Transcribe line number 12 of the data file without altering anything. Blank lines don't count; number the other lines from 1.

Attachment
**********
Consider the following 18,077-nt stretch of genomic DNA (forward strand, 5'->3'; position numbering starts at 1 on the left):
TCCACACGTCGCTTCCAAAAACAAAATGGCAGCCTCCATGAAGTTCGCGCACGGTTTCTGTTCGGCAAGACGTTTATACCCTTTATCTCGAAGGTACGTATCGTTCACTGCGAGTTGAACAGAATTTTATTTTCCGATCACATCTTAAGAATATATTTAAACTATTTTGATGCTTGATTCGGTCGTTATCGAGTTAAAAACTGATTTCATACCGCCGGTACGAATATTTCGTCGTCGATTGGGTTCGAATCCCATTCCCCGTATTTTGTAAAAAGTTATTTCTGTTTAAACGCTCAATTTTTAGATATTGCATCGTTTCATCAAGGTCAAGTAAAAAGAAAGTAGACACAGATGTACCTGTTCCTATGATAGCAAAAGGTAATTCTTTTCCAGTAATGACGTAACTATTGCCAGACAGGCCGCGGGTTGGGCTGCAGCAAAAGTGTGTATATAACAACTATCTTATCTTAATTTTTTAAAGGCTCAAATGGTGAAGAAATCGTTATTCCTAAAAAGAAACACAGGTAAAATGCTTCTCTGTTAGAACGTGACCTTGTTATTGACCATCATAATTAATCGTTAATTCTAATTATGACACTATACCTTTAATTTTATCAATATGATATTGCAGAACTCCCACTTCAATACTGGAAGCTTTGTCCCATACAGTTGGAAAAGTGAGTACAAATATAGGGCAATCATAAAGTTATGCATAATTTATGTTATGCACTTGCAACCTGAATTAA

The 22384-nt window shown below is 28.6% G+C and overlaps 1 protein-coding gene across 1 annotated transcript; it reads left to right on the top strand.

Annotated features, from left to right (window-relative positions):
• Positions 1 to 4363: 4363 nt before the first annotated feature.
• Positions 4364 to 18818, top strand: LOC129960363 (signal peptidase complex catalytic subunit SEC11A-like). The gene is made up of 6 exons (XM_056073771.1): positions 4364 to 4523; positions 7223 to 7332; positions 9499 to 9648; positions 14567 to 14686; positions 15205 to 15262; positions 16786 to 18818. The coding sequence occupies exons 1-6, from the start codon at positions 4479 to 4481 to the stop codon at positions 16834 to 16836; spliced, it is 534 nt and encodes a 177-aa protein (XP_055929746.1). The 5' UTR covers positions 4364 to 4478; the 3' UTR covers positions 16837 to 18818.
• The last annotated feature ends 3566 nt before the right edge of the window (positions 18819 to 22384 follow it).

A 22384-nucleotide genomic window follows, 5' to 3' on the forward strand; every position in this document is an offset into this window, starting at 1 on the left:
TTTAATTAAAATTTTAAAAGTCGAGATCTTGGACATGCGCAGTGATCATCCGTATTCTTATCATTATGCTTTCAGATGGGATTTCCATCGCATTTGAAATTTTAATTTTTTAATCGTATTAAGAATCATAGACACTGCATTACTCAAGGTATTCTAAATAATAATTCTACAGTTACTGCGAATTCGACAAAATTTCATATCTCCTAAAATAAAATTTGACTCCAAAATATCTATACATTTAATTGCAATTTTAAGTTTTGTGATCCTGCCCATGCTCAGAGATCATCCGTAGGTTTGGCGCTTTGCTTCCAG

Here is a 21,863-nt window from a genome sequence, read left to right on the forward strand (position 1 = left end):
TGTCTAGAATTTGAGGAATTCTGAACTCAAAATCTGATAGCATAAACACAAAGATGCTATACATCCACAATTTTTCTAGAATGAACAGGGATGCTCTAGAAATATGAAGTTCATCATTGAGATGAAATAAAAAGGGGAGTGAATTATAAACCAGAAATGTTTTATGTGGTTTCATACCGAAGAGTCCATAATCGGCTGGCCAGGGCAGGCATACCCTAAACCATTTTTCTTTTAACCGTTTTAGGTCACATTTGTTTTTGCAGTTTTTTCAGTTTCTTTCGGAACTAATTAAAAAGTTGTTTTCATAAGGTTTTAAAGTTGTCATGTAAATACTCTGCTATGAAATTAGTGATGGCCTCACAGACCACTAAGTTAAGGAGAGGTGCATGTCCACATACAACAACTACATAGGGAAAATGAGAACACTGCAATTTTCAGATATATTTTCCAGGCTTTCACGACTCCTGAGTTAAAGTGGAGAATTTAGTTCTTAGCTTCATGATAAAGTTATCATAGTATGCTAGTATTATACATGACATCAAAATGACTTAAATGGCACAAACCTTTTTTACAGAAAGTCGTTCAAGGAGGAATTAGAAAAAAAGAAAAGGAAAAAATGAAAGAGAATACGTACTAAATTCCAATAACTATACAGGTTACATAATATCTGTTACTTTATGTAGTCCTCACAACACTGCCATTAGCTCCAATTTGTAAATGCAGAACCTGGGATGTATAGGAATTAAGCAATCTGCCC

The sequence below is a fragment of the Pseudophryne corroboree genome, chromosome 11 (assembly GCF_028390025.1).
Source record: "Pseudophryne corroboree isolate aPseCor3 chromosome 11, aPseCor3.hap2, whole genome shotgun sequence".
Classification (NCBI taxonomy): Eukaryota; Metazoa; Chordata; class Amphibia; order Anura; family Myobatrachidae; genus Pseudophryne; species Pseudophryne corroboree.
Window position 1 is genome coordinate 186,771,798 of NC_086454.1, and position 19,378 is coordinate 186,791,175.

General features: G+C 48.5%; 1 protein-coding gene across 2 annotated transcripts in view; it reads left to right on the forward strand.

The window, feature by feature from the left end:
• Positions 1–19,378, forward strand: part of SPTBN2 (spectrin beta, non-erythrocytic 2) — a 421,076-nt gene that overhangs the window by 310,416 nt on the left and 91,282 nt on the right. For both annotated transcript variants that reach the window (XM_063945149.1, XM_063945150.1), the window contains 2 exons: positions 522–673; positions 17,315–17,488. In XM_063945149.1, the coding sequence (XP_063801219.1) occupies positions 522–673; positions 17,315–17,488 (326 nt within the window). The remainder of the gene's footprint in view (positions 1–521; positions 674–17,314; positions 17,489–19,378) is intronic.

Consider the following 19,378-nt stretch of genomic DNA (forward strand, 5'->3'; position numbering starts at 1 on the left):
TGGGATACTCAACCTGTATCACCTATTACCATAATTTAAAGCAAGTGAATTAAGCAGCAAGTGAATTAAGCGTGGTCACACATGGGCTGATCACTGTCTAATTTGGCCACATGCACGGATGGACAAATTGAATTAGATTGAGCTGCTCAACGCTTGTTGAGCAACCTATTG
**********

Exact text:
The sequence below is a fragment of the Pseudophryne corroboree genome, chromosome 11 (assembly GCF_028390025.1).